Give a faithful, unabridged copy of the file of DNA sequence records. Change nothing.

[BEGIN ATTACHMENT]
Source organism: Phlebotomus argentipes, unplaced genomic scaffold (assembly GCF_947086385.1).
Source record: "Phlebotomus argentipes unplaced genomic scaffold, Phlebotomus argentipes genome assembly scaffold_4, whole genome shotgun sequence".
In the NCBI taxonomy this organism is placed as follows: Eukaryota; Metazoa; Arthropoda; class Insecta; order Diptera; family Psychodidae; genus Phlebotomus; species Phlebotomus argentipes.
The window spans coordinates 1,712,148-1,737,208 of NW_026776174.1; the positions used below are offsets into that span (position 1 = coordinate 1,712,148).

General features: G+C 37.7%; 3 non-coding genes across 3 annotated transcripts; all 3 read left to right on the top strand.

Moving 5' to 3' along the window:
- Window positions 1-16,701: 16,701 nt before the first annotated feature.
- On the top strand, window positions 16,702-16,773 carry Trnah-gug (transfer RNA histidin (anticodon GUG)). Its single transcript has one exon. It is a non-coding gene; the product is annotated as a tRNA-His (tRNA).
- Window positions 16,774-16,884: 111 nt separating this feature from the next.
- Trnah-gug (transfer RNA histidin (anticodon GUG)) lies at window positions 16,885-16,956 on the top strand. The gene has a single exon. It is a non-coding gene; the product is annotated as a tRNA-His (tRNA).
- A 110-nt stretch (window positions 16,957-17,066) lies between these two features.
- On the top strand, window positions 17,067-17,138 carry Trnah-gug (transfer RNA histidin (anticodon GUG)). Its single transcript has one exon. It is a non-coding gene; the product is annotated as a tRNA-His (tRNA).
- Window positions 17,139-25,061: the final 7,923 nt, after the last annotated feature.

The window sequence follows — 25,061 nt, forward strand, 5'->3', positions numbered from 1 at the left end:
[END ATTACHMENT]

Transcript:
Source organism: Phlebotomus argentipes, unplaced genomic scaffold (assembly GCF_947086385.1).
Source record: "Phlebotomus argentipes unplaced genomic scaffold, Phlebotomus argentipes genome assembly scaffold_4, whole genome shotgun sequence".
In the NCBI taxonomy this organism is placed as follows: Eukaryota; Metazoa; Arthropoda; class Insecta; order Diptera; family Psychodidae; genus Phlebotomus; species Phlebotomus argentipes.
The window spans coordinates 1,712,148-1,737,208 of NW_026776174.1; the positions used below are offsets into that span (position 1 = coordinate 1,712,148).

General features: G+C 37.7%; 3 non-coding genes across 3 annotated transcripts; all 3 read left to right on the top strand.

Moving 5' to 3' along the window:
- Window positions 1-16,701: 16,701 nt before the first annotated feature.
- On the top strand, window positions 16,702-16,773 carry Trnah-gug (transfer RNA histidin (anticodon GUG)). Its single transcript has one exon. It is a non-coding gene; the product is annotated as a tRNA-His (tRNA).
- Window positions 16,774-16,884: 111 nt separating this feature from the next.
- Trnah-gug (transfer RNA histidin (anticodon GUG)) lies at window positions 16,885-16,956 on the top strand. The gene has a single exon. It is a non-coding gene; the product is annotated as a tRNA-His (tRNA).
- A 110-nt stretch (window positions 16,957-17,066) lies between these two features.
- On the top strand, window positions 17,067-17,138 carry Trnah-gug (transfer RNA histidin (anticodon GUG)). Its single transcript has one exon. It is a non-coding gene; the product is annotated as a tRNA-His (tRNA).
- Window positions 17,139-25,061: the final 7,923 nt, after the last annotated feature.

The window sequence follows — 25,061 nt, forward strand, 5'->3', positions numbered from 1 at the left end: